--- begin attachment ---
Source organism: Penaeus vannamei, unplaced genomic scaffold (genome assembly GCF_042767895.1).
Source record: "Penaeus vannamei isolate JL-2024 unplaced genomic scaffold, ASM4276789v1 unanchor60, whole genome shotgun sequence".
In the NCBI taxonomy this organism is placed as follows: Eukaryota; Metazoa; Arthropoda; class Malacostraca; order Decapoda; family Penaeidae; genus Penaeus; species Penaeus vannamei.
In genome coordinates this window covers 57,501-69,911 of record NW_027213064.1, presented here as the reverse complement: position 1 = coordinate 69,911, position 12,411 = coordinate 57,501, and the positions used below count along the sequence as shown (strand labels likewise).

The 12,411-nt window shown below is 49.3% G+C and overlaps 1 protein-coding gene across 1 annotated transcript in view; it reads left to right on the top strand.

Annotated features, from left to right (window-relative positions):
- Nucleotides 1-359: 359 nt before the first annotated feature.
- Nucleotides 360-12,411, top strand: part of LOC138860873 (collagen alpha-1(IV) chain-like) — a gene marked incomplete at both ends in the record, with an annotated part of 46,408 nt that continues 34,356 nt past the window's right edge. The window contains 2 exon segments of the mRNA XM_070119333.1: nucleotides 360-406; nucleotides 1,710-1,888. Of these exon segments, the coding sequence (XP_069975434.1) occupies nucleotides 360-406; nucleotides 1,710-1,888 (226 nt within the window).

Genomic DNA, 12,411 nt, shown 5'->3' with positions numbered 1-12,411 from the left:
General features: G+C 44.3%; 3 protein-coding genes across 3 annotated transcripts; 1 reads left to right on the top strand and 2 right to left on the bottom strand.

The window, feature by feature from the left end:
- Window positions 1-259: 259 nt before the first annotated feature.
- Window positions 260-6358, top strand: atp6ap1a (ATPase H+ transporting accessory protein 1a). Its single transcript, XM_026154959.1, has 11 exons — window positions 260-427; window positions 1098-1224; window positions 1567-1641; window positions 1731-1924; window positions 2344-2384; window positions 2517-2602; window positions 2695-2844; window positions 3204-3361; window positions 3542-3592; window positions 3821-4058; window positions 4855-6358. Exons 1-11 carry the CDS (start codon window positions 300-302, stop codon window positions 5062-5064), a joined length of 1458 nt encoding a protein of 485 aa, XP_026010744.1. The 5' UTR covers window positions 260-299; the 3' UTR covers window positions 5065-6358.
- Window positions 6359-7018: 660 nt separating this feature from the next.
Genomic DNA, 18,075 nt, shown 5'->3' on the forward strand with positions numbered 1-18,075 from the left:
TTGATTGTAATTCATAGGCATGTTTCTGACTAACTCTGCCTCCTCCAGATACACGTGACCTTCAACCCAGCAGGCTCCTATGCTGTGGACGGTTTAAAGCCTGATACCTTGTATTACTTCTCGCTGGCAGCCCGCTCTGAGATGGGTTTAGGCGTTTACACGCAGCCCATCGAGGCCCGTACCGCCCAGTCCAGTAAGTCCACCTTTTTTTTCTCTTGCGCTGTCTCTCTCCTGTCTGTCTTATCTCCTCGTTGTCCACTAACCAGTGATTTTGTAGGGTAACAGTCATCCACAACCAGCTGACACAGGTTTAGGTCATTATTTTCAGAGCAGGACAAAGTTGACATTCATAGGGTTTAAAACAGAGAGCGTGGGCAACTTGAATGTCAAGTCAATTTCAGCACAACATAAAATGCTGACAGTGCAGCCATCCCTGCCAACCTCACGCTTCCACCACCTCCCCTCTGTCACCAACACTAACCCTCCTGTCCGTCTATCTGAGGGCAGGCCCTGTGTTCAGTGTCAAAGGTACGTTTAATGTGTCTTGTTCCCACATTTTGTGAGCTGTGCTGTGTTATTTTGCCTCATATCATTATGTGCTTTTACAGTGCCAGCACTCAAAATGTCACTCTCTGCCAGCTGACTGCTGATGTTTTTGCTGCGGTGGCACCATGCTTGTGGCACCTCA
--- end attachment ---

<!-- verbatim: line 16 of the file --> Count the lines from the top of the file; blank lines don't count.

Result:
TTGATTGTAATTCATAGGCATGTTTCTGACTAACTCTGCCTCCTCCAGATACACGTGACCTTCAACCCAGCAGGCTCCTATGCTGTGGACGGTTTAAAGCCTGATACCTTGTATTACTTCTCGCTGGCAGCCCGCTCTGAGATGGGTTTAGGCGTTTACACGCAGCCCATCGAGGCCCGTACCGCCCAGTCCAGTAAGTCCACCTTTTTTTTCTCTTGCGCTGTCTCTCTCCTGTCTGTCTTATCTCCTCGTTGTCCACTAACCAGTGATTTTGTAGGGTAACAGTCATCCACAACCAGCTGACACAGGTTTAGGTCATTATTTTCAGAGCAGGACAAAGTTGACATTCATAGGGTTTAAAACAGAGAGCGTGGGCAACTTGAATGTCAAGTCAATTTCAGCACAACATAAAATGCTGACAGTGCAGCCATCCCTGCCAACCTCACGCTTCCACCACCTCCCCTCTGTCACCAACACTAACCCTCCTGTCCGTCTATCTGAGGGCAGGCCCTGTGTTCAGTGTCAAAGGTACGTTTAATGTGTCTTGTTCCCACATTTTGTGAGCTGTGCTGTGTTATTTTGCCTCATATCATTATGTGCTTTTACAGTGCCAGCACTCAAAATGTCACTCTCTGCCAGCTGACTGCTGATGTTTTTGCTGCGGTGGCACCATGCTTGTGGCACCTCA